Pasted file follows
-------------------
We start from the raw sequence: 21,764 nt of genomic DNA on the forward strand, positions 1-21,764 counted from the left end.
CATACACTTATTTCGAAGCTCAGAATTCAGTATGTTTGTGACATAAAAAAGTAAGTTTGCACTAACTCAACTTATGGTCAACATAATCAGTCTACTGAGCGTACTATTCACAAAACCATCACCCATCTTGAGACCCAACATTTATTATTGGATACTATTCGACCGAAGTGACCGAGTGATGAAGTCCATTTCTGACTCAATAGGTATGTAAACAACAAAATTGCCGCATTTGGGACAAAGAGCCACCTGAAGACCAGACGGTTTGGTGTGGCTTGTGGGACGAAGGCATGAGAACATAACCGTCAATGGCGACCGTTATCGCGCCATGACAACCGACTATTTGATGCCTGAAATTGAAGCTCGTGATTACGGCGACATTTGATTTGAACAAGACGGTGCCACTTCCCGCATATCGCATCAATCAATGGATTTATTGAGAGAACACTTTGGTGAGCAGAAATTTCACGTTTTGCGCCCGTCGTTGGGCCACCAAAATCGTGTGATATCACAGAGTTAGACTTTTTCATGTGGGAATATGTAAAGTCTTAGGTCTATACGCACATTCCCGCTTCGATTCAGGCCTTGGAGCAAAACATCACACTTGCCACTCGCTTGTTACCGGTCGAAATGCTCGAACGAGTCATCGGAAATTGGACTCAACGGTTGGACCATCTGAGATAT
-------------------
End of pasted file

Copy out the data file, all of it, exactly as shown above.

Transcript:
We start from the raw sequence: 21,764 nt of genomic DNA on the forward strand, positions 1-21,764 counted from the left end.
CATACACTTATTTCGAAGCTCAGAATTCAGTATGTTTGTGACATAAAAAAGTAAGTTTGCACTAACTCAACTTATGGTCAACATAATCAGTCTACTGAGCGTACTATTCACAAAACCATCACCCATCTTGAGACCCAACATTTATTATTGGATACTATTCGACCGAAGTGACCGAGTGATGAAGTCCATTTCTGACTCAATAGGTATGTAAACAACAAAATTGCCGCATTTGGGACAAAGAGCCACCTGAAGACCAGACGGTTTGGTGTGGCTTGTGGGACGAAGGCATGAGAACATAACCGTCAATGGCGACCGTTATCGCGCCATGACAACCGACTATTTGATGCCTGAAATTGAAGCTCGTGATTACGGCGACATTTGATTTGAACAAGACGGTGCCACTTCCCGCATATCGCATCAATCAATGGATTTATTGAGAGAACACTTTGGTGAGCAGAAATTTCACGTTTTGCGCCCGTCGTTGGGCCACCAAAATCGTGTGATATCACAGAGTTAGACTTTTTCATGTGGGAATATGTAAAGTCTTAGGTCTATACGCACATTCCCGCTTCGATTCAGGCCTTGGAGCAAAACATCACACTTGCCACTCGCTTGTTACCGGTCGAAATGCTCGAACGAGTCATCGGAAATTGGACTCAACGGTTGGACCATCTGAGATAT